Adulthood is achieved at the age of fifteen. At that point, any adult can have sex and have children, married or not (Slaves excepted). Contraceptive herbs are freely available. There is a lot of local variation, though. In the villages, children are a haphazard occurrence, and people rarely marry at all. In and around the Karningholds, matters are rather more orderly, and people tend to marry or form other regular relationships before having children. There are economic considerations, too, so amongst craftsfolk and those setting up businesses, marriage will be considered only when they can afford to raise the children (since men and women both work, supporting a wife isn’t a consideration). There is a certain amount of experimentation, sometimes even before the proper age, and some of it is same-gender (which isn’t an issue). Read more »


Religious hierarchy in ‘The Plains of Kallanash’

December 29, 2013 The Plains of Kallanash 0

Religion is uniform over the whole Karningplain (the area of the plains covered by Karnings, and ruled from the Ring). The Word of the Gods was first brought by people from the northern coast, some four hundred years ago. There were numerous Petty Kingdoms in existence then, and one by one the kings were converted to the new religion (before that there were numerous different faiths). When all the Petty Kingdoms had converted, and the Word of the Gods had been brought even into the Ring, a new calendar was declared. The story opens in calendar year 205 of the Word of the Gods. Read more »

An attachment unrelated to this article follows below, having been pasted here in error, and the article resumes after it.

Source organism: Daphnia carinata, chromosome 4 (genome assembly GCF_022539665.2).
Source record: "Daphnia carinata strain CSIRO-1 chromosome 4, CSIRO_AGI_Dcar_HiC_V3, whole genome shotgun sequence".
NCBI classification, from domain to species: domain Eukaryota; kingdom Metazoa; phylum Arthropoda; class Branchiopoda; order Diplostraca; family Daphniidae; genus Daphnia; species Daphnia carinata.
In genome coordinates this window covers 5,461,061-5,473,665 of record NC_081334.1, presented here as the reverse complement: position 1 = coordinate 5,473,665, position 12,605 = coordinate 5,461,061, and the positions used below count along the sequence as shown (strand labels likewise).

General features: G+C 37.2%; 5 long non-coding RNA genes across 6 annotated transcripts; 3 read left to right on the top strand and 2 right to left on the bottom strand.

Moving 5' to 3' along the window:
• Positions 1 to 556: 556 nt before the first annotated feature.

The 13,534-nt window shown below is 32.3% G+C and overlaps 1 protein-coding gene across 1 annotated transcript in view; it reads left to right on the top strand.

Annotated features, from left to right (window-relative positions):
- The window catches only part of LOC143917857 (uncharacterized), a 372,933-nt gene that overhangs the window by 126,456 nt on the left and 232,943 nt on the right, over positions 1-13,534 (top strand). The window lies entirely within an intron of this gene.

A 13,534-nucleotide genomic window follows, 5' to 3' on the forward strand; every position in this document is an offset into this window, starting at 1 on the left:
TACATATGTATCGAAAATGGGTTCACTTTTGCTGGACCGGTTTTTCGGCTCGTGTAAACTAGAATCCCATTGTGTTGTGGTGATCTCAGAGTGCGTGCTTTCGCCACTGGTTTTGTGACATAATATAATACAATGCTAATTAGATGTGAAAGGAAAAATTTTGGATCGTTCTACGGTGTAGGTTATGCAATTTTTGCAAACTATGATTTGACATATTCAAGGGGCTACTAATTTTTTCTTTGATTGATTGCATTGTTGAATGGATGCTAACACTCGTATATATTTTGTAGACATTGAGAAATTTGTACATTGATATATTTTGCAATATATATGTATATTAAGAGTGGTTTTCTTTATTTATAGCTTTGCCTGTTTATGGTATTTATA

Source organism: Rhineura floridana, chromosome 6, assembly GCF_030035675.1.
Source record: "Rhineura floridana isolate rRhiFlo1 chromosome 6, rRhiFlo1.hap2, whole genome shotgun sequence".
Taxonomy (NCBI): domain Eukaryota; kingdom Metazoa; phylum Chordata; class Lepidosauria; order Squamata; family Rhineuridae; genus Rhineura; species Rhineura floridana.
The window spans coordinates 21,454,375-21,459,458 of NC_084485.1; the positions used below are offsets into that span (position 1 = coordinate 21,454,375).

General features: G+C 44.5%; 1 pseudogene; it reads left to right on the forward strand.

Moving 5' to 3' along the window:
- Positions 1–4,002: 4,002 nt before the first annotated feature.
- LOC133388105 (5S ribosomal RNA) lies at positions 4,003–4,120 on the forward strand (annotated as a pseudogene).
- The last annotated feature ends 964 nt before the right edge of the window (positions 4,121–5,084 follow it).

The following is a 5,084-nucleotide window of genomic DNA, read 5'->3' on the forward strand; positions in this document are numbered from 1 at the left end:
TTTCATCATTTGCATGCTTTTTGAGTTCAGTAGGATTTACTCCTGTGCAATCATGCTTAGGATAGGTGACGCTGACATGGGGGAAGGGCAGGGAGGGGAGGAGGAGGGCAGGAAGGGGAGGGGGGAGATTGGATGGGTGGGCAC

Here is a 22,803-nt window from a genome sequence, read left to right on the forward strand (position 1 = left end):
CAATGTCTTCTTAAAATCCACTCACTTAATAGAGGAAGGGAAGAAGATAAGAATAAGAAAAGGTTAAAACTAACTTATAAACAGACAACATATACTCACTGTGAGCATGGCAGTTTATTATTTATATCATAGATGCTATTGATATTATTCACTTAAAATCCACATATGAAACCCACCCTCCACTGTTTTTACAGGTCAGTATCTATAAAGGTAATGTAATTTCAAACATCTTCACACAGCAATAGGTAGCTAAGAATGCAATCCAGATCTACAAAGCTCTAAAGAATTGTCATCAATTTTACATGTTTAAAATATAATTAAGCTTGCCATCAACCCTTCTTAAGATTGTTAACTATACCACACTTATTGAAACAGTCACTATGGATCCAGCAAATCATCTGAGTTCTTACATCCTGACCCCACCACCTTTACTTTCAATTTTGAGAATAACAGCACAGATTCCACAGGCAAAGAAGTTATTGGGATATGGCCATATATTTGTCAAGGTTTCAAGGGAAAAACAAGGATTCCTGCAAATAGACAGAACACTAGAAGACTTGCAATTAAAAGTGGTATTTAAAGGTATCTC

The exposition swingometer

December 9, 2013 The Plains of Kallanash, Writing musings 0

The Brightmoon world is quite complicated, and ‘The Plains of Kallanash’ has an intricate social structure that’s unlike anything in the modern or historical world (as far as I know). It features multiple marriages, with from four to twelve members, which means that many conventional assumptions about the relationships involved simply don’t work.

For instance, it can’t be assumed that sex is an automatic part of the relationship, as it would be between a couple. With two couples, one couple can be sexually active and the other not, one husband may have both wives, or both husbands may share one wife. Even if they are all sexually active, the actual pairings may vary, and can be anything those involved want, from straightforward couples to a complete free-for-all. With more than two couples in the marriage, the combinations can get much more complicated. Anything goes, so long as they all agree to it.

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Getting characters right

November 18, 2013 Current writings, The Plains of Kallanash 0

I’ve received quite a few critiques now for the opening chapters of ‘The Plains of Kallanash’, and they’ve generally been positive. At the low level (line editing), there isn’t much comment; a few word changes, the odd punctuation error, and a few places where a whole or part of a sentence is seen as extraneous. At a slightly higher level, there are some scenes or even sentences which are seen as having no purpose beyond world-building (and for some that’s true, but others are necessary foreshadowing). The main issue is in knowing what exactly is going on. Some people like everything spelled out for them, and some can go with the flow. Knowing just how much to explain is a complicated business, which I will discuss in detail in another post.